In silico analysis, databases and nomenclature
For splice site prediction, we employed the maximum entropy model (MaxEntScan)  and the Human Splice Finder (HSF) algorithm , which calculate splice junction strengths (MaxEntScan) or consensus values (CVs) (HSF), respectively, for the wild type and mutated sequences (http://www.umd.be/HSF/). For HSF, a ΔCV of 10% or more is considered significant based on empirical studies of known splicing mutations . For MaxEntScan, a cutoff value of 20% has been suggested, though the cutoff is stated to be arbitrary . In the provided tables the variants are described in both the traditional BIC nomenclature and the HGVS nomenclature based on the U14680.1 reference sequence for BRCA1. For comparison with the BIC website in the main text the description according to BIC is given. Genomic variation frequencies are given according to the 1000 Genomes (http://www.1000genomes.org), the Exome Variant Server (EVS; http://evs.gs.washington.edu/EVS/) the Breast Cancer Information Core (BIC; http://research.nhgri.nih.gov/bic/) databases and BRCA2006, the internal databases of the German Consortium of Hereditary Breast and Ovarian Cancer (GC-HBOC).
BRCA1 mutations within invariant splice sites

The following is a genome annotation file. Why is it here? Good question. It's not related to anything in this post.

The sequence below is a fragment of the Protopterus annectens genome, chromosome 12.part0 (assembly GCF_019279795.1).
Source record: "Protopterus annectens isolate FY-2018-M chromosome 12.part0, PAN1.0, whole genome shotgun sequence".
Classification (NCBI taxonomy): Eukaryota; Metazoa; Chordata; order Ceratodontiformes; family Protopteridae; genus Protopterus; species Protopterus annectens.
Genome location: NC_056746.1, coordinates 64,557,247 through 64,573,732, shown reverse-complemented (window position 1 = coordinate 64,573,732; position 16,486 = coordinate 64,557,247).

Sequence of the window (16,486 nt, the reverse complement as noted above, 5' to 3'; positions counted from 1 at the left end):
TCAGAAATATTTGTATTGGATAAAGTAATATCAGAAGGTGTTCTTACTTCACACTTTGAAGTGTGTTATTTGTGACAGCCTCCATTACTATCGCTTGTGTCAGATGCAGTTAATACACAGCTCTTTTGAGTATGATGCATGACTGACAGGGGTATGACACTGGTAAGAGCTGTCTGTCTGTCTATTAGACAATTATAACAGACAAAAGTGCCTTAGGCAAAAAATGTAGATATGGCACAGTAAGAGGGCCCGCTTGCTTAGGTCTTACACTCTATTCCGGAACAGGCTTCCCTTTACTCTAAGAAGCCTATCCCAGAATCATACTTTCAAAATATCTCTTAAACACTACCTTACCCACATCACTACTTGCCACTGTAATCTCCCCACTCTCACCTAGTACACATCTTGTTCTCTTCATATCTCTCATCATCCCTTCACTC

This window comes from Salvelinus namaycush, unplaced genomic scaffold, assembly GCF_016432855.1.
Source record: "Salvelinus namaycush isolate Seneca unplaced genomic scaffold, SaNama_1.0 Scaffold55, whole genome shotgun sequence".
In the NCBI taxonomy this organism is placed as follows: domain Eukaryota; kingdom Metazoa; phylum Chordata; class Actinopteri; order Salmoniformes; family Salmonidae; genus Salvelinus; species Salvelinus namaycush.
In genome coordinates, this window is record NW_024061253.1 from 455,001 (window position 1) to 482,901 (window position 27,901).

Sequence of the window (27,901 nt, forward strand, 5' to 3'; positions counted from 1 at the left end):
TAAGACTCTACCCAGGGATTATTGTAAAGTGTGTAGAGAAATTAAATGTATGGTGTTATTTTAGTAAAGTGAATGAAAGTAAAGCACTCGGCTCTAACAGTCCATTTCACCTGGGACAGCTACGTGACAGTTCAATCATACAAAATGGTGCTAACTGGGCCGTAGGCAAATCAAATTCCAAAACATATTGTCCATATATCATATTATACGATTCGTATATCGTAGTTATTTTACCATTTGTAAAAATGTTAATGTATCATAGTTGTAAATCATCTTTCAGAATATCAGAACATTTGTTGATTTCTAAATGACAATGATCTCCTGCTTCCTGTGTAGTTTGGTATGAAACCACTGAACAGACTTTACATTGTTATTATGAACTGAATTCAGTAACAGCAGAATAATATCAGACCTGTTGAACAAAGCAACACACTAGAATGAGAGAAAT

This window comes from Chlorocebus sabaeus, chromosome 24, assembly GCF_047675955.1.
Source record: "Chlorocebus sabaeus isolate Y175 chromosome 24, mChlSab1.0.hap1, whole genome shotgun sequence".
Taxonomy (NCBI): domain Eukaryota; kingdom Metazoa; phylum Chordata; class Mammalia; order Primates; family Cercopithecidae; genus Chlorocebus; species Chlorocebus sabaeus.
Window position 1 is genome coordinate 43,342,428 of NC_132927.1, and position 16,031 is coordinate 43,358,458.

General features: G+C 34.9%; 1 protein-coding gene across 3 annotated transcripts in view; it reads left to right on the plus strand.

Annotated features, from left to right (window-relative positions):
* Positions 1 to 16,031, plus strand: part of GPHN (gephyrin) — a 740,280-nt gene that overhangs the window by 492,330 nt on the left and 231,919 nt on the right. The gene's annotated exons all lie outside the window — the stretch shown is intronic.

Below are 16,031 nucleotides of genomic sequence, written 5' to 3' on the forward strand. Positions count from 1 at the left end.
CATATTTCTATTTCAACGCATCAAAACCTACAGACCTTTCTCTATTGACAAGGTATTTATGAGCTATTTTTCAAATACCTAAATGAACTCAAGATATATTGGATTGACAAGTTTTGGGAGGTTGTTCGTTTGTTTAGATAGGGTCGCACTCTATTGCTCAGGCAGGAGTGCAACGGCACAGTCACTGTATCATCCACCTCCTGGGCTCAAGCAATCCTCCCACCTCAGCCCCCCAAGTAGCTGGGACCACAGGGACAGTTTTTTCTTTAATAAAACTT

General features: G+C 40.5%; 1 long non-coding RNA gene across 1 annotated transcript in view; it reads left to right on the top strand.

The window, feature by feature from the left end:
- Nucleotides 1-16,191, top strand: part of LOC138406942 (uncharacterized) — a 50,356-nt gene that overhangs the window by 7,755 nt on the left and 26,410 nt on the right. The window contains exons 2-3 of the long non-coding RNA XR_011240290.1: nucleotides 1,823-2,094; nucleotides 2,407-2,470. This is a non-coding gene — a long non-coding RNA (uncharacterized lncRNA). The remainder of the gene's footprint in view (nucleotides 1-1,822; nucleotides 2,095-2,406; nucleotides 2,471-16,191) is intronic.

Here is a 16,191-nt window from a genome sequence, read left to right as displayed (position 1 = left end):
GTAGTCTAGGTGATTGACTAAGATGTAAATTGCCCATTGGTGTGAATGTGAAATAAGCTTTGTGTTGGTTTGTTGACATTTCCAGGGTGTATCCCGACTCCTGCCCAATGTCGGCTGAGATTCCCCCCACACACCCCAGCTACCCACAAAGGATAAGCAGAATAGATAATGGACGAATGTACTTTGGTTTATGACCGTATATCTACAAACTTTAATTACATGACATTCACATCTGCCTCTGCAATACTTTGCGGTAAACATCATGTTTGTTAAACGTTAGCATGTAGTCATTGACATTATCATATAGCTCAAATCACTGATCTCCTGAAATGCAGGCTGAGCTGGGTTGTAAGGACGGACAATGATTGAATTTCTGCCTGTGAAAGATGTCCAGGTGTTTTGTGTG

We analyzed a total of 12 BRCA1 variants (derived from 14 independent cases) located within invariant donor or acceptor dinucleotides, all of which are predicted to be damaging according to both, HSF and MaxEntScan analyses (table S1). While some variants have previously been described on genomic level (6/12, see below), the assessment of their functional consequences for BRCA1 pre-mRNA processing is pending in all cases. RT-PCR analyses paralleled by Sanger sequencing revealed all 12 variants to either cause aberrant exon exclusions or to activate nearby cryptic splice sites, or both. In detail, the vast majority of naturally occurring BRCA1 transcripts carry exon 5, while some mRNA species either partially (BRCA1-Δ22ntex5) or completely lack exon 5 (BRCA1- Δex5) . While these naturally occurring isoforms were detected in control samples, IVS4-1G>C markedly increases skipping of exon 5 (Figure 1 A, B). Three damaging mutations within the donor splice site of intron 5 (IVS5+1G>T, IVS5+1G>A, IVS5+3A>G) have been reported to enhance the usage of an upstream cryptic splice site, resulting in a 3′ 22 bp deletion of exon 5 on mRNA level (BRCA1-Δ22ntex5) , , , , . In our cohort, we identified a IVS5+1G>C variant , which expectedly had similar effects (Figure 1 A). In contrast to these variants that quantitatively affect exon recognition, IVS17-2A>G (Figure S1 H), IVS18+1G>C  (Figure S1 H), IVS18-2delA  (Figure 2 A), IVS19+2T>G (Figure 2 A), IVS21-1G>T (Figure S1 K) and IVS22+2delT (Figure S1 K) cause the exclusion of the respective exons 18, 19, or 22, which was not observed in control samples. Another two variants, IVS19-1G>T and IVS20-1G>A , cause aberrant exon exclusions and, in addition, activate cryptic splice sites. IVS19-1G>T causes skipping of exon 20 and the generation of BRCA1 mRNA species lacking the first 13 nt of exon 20 (Figure S1 I). IVS20-1G>A augments skipping of exon 21 and triggers the production of mRNA species lacking the first 8 nt of exon 21 (Figure S1 J). Besides these 10 variants described so far, the remaining 2 do not cause whole exon exclusions. IVS2-1G>C  promotes the activation of a cryptic splice site within exon 3, resulting in a mRNA isoform lacking the first 7 nt of exon 3 (Figure S1 A). IVS19+1delG did not associate with a suspicious splicing pattern as shown by gel electrophoresis of RT-PCR products. However, sequencing revealed the deletion of the last 3′ nucleotide of exon 19 on mRNA level due to the activation of a cryptic splice site, which includes the last nucleotide of that exon (Figure 2 A, B).